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26 February 2018

Indiana: New Bill Could Rob Asbestos Disease Victims of Rights to Seek Justice


Blayne Kinart, a 58-year-old Canadian and former
chemical worker in Sarnia, Ontario, died in 2004
from mesothelioma, a cancer associated with 
asbestos exposure.
(Choice of photo by Editor,"Towards Better Health")
The new Indiana bill seeks to undue the Supreme Court ruling in the Myers case and again impose that cutoff, or what in legal terms is called a statute of repose. That means no one could sue a manufacturer if more than 10 years had passed since the person first became exposed to asbestos.  The problem is, mesothelioma and other diseases caused from exposure to asbestos can take decades to present itself, sometimes as many as 50 years, according to the Asbestos Disease Awareness Organization. Asbestos disease is rarely diagnosed within 10 years of exposure.

'Tragic consequences': new bill could rob asbestos disease victims of rights to seek justice
by Sarah Bowman, sarah.bowman@indystar.com, 
25 February 2018

Maria Adams of Morgantown talks about the husband she lost to mesothelioma, a rare cancer caused by asbestos exposure, and her desire to drop legislation that would make it harder for Hoosiers to take legal action. Robert Scheer/IndyStar

His eyes flickered open, but just briefly.

The TV hummed softly in the background, probably on the westerns channel, Larry Myers' favorite, but his wife, Loa, can't quite remember.

"Do you need anything?" she asked, more out of love than any expectation he would answer or that she could actually do something.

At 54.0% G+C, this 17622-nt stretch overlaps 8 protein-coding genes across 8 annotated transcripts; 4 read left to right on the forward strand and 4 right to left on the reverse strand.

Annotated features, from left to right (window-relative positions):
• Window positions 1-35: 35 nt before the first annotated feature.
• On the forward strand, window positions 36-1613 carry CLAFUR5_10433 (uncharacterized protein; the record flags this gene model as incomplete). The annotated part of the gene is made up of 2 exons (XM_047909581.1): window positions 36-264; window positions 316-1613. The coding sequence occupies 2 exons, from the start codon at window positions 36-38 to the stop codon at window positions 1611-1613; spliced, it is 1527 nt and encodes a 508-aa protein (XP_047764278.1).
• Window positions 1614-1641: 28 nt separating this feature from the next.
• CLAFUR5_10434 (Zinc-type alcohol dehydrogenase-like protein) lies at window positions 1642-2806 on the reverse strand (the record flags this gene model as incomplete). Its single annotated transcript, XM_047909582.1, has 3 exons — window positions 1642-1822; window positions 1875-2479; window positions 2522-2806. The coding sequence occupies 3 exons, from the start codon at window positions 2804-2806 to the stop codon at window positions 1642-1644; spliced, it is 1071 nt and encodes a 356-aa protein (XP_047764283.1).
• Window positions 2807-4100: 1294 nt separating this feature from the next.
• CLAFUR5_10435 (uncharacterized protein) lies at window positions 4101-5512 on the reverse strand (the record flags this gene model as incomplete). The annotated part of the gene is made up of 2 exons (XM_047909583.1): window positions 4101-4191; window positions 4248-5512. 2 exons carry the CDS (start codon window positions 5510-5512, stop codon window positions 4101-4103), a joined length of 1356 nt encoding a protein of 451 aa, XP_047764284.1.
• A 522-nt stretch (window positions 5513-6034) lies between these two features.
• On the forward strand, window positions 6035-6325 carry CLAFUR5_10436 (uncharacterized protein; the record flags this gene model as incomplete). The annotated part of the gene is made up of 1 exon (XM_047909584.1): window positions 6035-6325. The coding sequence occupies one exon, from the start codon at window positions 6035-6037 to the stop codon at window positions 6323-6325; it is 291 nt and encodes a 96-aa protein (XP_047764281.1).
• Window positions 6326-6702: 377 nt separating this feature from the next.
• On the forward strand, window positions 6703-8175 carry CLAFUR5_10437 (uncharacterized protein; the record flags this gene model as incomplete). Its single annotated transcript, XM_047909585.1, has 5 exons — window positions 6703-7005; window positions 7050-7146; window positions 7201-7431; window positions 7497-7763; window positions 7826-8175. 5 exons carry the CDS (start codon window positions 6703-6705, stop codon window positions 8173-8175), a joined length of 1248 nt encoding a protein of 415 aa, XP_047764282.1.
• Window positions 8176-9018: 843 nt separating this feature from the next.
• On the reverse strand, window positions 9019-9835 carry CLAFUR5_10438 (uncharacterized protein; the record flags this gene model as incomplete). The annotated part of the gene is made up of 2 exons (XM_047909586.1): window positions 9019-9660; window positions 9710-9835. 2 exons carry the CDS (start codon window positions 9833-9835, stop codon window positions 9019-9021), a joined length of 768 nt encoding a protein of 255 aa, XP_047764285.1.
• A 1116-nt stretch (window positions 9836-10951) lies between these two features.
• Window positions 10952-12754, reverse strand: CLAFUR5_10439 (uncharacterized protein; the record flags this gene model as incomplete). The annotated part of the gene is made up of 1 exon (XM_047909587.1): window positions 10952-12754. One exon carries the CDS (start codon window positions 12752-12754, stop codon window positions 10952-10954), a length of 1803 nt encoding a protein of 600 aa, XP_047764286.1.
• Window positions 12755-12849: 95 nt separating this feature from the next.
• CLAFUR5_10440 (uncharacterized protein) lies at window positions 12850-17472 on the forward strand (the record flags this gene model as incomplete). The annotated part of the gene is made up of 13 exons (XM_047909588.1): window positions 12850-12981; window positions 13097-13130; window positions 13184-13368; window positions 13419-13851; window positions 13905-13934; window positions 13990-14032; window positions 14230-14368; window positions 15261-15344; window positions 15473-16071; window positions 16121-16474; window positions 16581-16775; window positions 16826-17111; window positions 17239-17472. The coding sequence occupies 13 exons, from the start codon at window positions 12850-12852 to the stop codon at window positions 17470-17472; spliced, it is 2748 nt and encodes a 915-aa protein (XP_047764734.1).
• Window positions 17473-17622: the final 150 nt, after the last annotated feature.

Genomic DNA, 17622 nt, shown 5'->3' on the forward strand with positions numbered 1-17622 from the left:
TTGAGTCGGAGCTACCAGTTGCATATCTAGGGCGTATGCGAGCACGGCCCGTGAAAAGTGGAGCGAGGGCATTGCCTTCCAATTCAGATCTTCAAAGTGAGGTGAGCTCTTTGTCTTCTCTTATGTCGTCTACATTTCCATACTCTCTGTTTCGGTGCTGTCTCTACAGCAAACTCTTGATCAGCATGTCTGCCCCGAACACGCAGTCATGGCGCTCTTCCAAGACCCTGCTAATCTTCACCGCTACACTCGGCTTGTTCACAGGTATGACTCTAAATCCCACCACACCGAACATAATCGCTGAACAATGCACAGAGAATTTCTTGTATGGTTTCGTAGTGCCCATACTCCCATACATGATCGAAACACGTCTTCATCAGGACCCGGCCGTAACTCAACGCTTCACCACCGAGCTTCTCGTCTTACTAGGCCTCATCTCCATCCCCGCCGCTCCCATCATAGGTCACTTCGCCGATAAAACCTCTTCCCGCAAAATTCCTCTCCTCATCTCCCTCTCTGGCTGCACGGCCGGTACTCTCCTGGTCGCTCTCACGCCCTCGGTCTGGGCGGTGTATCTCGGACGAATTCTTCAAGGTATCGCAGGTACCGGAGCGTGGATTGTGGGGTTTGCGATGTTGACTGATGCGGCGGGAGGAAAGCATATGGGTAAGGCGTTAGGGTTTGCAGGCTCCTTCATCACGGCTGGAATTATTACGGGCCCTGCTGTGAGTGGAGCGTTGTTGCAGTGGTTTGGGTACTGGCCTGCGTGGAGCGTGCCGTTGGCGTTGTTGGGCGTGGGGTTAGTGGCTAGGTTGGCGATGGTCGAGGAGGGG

Larry was tired, his eyelids heavy.

Heavier still were his lungs. Each breath waged a war against the foreign fibers that had invaded his body and the tumors claiming their territory — each breath a losing battle.

Yet lying in the hospital bed, the machine's slow beeps betraying the hopes that Loa would be able to bring her husband home, Larry was still a winner. Just one year before, the lifelong Hoosier and his wife had waged another battle in the court rooms of Indiana.

This one was for the right to hold accountable those who knowingly produced and exposed him to the asbestos fibers that shackled his lungs. For the right to seek justice for the mesothelioma cancer that, just hours after Loa posed her question, claimed Larry's life at 79 years old.

The state's Supreme Court agreed with the Myers in its March 2016 opinion. That decision reaffirmed a previous court ruling that said a provision in the Indiana Product Liability Act, which set a cutoff period for when lawsuits could be brought against manufacturers, did not apply to latent diseases such as those caused by asbestos exposure.

"I think Larry knew that there wasn't much they could do for him, but there's other people that are going to suffer with this disease," Loa said, sitting recently at her kitchen table in the home where she and Larry lived for the last 40 years of their 60-year marriage. "If anything, this fight was for everybody, not just for him."

But now, nearly two years after that ruling and one year after Larry's death, a bill is working its way through the state's General Assembly that could effectively kill not only future asbestos lawsuits but also likely derail the more than 50 cases currently pending in the state.

Here's why: The bill seeks to undue the Supreme Court ruling in the Myers case and again impose that cutoff, or what in legal terms is called a statute of repose. That means no one could sue a manufacturer if more than 10 years had passed since the person first became exposed to asbestos.

The problem is, mesothelioma and other diseases caused from exposure to asbestos can take decades to present itself, sometimes as many as 50 years, according to the Asbestos Disease Awareness Organization. Asbestos disease is rarely diagnosed within 10 years of exposure.

And even if that were the case, the law also states that a medical diagnosis of an asbestos disease is only valid for the purpose of taking legal action if that diagnosis is made 15 years after the first exposure — or 5 years past the cutoff to sue.

Continue reading:
https://www.indystar.com/story/news/2018/02/25/tragic-consequences-new-bill-could-rob-sbestos-disease-victims-robbed-rights-and-ability-seek-justic/334141002/

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